2005 Rock Creek Prescribed Burn The Rock Creek prescribed burn treated 12,000 acres with the objective to improve plant communities and wildlife habitat in the Rock Creek area west of Kemmerer, Wyoming. This landscape-scale treatment was designed to improve habitat in one of the most crucial winter ranges for mule deer in Wyoming. An additional benefit was the improved habitat for the West Green River elk herd, one of the only "unfed" elk herds in western Wyoming.
The burn targeted aspen, sage/grass, and mixed mountain shrub vegetation types. In the absence of fire, many of these plant communities were in a decadent and dying state with little vigor or age class diversity.
The prescribed burn was conducted adjacent to a designated identified Wildland Urban Interface (WUI) in the Rock Creek area. The objectives of the burn included reduction of hazardous fuel accumulations in the WUI, creation of a mosaic of burned and unburned areas in the aspen and mountain shrub communities, and improvement in the health, vigor and age class diversity of the targeted plant species. By improving plant communities in this area, the burn improved watershed health and crucial big game winter and transitional range. Additionally, habitat for other wildlife species also benefited, such as sage grouse brood-rearing habitat.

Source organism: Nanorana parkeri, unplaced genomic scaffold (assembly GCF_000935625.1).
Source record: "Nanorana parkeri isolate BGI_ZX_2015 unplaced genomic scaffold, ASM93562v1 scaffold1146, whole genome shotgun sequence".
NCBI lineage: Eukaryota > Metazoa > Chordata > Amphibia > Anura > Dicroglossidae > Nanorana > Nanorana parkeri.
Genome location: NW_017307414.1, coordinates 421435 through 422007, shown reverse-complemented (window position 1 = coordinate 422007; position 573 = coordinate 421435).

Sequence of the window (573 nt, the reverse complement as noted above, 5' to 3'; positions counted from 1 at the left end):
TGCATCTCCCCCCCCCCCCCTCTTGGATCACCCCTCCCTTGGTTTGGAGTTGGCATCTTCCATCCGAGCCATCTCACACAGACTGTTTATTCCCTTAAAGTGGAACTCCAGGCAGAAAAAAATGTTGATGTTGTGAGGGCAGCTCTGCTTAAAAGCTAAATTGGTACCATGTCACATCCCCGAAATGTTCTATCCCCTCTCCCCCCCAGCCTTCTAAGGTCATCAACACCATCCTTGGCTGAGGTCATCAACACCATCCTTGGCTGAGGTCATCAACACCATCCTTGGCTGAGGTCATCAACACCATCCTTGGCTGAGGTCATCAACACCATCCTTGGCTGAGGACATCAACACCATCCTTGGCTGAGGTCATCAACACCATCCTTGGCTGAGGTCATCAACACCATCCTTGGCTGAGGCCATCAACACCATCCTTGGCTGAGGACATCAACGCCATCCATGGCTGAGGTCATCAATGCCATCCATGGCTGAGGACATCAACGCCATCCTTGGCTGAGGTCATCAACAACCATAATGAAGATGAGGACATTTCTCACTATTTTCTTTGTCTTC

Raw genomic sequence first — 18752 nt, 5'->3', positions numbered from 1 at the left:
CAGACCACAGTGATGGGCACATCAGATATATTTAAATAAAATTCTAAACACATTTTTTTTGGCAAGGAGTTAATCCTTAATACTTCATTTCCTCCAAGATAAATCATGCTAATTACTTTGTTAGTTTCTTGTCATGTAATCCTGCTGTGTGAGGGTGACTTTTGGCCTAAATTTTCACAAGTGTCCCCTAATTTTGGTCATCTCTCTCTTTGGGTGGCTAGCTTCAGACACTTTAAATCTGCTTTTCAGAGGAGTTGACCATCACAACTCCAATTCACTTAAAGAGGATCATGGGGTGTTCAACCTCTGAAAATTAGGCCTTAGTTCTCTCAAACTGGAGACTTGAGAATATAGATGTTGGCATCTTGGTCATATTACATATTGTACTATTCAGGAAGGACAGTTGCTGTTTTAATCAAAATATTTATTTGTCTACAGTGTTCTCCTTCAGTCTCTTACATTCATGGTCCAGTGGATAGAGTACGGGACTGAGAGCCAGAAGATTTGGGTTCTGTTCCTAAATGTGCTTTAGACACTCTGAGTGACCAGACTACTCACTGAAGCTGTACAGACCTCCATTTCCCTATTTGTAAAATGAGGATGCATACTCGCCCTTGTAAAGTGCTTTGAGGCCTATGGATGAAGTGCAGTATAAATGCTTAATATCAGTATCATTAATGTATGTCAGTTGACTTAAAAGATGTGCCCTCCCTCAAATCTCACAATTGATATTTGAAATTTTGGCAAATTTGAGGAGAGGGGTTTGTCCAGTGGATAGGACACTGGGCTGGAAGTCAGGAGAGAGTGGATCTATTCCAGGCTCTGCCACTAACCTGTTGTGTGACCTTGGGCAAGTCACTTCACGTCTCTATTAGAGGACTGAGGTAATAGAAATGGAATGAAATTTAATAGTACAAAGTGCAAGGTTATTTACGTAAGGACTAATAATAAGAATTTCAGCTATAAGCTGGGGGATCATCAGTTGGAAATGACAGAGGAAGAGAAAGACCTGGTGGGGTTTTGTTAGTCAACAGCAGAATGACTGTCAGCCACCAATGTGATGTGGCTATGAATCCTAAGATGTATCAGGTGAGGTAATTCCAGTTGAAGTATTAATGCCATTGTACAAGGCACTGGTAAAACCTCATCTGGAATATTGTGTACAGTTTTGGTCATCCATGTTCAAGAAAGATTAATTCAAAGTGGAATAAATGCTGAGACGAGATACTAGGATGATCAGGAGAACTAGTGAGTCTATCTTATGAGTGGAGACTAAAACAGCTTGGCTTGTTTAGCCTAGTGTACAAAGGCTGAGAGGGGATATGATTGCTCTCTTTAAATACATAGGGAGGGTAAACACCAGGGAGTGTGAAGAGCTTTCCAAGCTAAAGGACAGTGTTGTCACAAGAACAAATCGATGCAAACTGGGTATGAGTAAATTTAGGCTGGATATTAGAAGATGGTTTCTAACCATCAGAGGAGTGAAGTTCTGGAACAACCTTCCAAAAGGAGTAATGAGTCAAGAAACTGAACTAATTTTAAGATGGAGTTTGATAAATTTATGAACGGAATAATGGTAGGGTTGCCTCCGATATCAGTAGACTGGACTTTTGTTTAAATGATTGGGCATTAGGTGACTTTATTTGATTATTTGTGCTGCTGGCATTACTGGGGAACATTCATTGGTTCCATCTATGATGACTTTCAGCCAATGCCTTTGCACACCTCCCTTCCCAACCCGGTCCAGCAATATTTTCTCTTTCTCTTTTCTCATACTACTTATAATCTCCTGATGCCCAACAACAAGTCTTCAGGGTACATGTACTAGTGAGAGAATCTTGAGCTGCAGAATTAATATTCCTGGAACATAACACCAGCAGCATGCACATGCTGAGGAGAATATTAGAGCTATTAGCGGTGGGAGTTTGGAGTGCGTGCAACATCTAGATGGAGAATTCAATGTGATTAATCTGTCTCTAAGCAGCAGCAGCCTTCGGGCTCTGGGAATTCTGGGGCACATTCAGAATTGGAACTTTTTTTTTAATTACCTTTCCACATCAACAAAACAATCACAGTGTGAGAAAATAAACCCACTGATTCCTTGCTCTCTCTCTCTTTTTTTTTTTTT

The Rock Creek prescribed burn was conducted in conjunction with an elk-collaring study initiated in 2004 by the U.S. Geologic Survey, BLM, National Park Service (NPS) and Wyoming Game & Fish Department (WGFD). Collared elk are tracked and monitored to determine which treatments areas are being utilized, and at what times of the year.
Post-burn utilization standards have also been developed to ensure proper post-burn livestock grazing management.
Monetary donors included BLM, NPS, U.S. Forest Service, WGFD, Rocky Mountain Elk Foundation and the Southwest Wyoming Sage Grouse Working Group. Other cooperators that helped to make this project possible included the State of Wyoming, local livestock permitees and private land owners. This project was an excellent example of how government agencies, cooperators and land owners can work together to improve wildlife habitat and vegetation communities.
The 2005 Rock Creek prescribed burn received the BLM “Excellence in Ecosystem Management Prescribed Burn Award” for 2005.